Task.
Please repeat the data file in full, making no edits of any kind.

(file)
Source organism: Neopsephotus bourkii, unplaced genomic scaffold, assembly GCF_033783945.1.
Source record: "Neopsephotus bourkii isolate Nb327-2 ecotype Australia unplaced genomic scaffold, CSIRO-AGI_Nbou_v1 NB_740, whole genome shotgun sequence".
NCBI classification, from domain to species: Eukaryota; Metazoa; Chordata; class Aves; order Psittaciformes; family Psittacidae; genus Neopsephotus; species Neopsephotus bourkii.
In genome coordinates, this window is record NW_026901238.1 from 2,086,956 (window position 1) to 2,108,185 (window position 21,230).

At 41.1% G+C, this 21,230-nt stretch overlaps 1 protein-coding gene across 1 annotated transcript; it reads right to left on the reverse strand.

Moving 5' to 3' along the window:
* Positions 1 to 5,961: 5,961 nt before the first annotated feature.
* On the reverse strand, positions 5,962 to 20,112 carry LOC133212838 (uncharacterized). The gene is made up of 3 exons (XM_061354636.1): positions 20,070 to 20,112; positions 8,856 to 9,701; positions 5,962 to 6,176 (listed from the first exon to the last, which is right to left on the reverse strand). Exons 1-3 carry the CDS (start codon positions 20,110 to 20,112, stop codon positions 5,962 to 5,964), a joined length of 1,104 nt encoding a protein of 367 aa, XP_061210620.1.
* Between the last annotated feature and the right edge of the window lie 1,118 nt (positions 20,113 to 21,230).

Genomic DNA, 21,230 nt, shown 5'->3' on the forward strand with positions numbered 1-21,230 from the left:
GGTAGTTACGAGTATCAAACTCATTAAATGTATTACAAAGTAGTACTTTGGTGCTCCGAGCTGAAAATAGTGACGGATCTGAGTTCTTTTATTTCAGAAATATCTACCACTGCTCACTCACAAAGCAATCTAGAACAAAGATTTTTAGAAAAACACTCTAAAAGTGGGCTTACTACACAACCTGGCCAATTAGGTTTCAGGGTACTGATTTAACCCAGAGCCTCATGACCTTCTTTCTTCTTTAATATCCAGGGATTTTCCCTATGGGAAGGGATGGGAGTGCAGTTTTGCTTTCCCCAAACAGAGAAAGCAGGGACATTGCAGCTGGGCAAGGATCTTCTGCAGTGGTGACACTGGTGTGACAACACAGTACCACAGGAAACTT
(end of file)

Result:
Source organism: Neopsephotus bourkii, unplaced genomic scaffold, assembly GCF_033783945.1.
Source record: "Neopsephotus bourkii isolate Nb327-2 ecotype Australia unplaced genomic scaffold, CSIRO-AGI_Nbou_v1 NB_740, whole genome shotgun sequence".
NCBI classification, from domain to species: Eukaryota; Metazoa; Chordata; class Aves; order Psittaciformes; family Psittacidae; genus Neopsephotus; species Neopsephotus bourkii.
In genome coordinates, this window is record NW_026901238.1 from 2,086,956 (window position 1) to 2,108,185 (window position 21,230).

At 41.1% G+C, this 21,230-nt stretch overlaps 1 protein-coding gene across 1 annotated transcript; it reads right to left on the reverse strand.

Moving 5' to 3' along the window:
* Positions 1 to 5,961: 5,961 nt before the first annotated feature.
* On the reverse strand, positions 5,962 to 20,112 carry LOC133212838 (uncharacterized). The gene is made up of 3 exons (XM_061354636.1): positions 20,070 to 20,112; positions 8,856 to 9,701; positions 5,962 to 6,176 (listed from the first exon to the last, which is right to left on the reverse strand). Exons 1-3 carry the CDS (start codon positions 20,110 to 20,112, stop codon positions 5,962 to 5,964), a joined length of 1,104 nt encoding a protein of 367 aa, XP_061210620.1.
* Between the last annotated feature and the right edge of the window lie 1,118 nt (positions 20,113 to 21,230).

Genomic DNA, 21,230 nt, shown 5'->3' on the forward strand with positions numbered 1-21,230 from the left:
GGTAGTTACGAGTATCAAACTCATTAAATGTATTACAAAGTAGTACTTTGGTGCTCCGAGCTGAAAATAGTGACGGATCTGAGTTCTTTTATTTCAGAAATATCTACCACTGCTCACTCACAAAGCAATCTAGAACAAAGATTTTTAGAAAAACACTCTAAAAGTGGGCTTACTACACAACCTGGCCAATTAGGTTTCAGGGTACTGATTTAACCCAGAGCCTCATGACCTTCTTTCTTCTTTAATATCCAGGGATTTTCCCTATGGGAAGGGATGGGAGTGCAGTTTTGCTTTCCCCAAACAGAGAAAGCAGGGACATTGCAGCTGGGCAAGGATCTTCTGCAGTGGTGACACTGGTGTGACAACACAGTACCACAGGAAACTT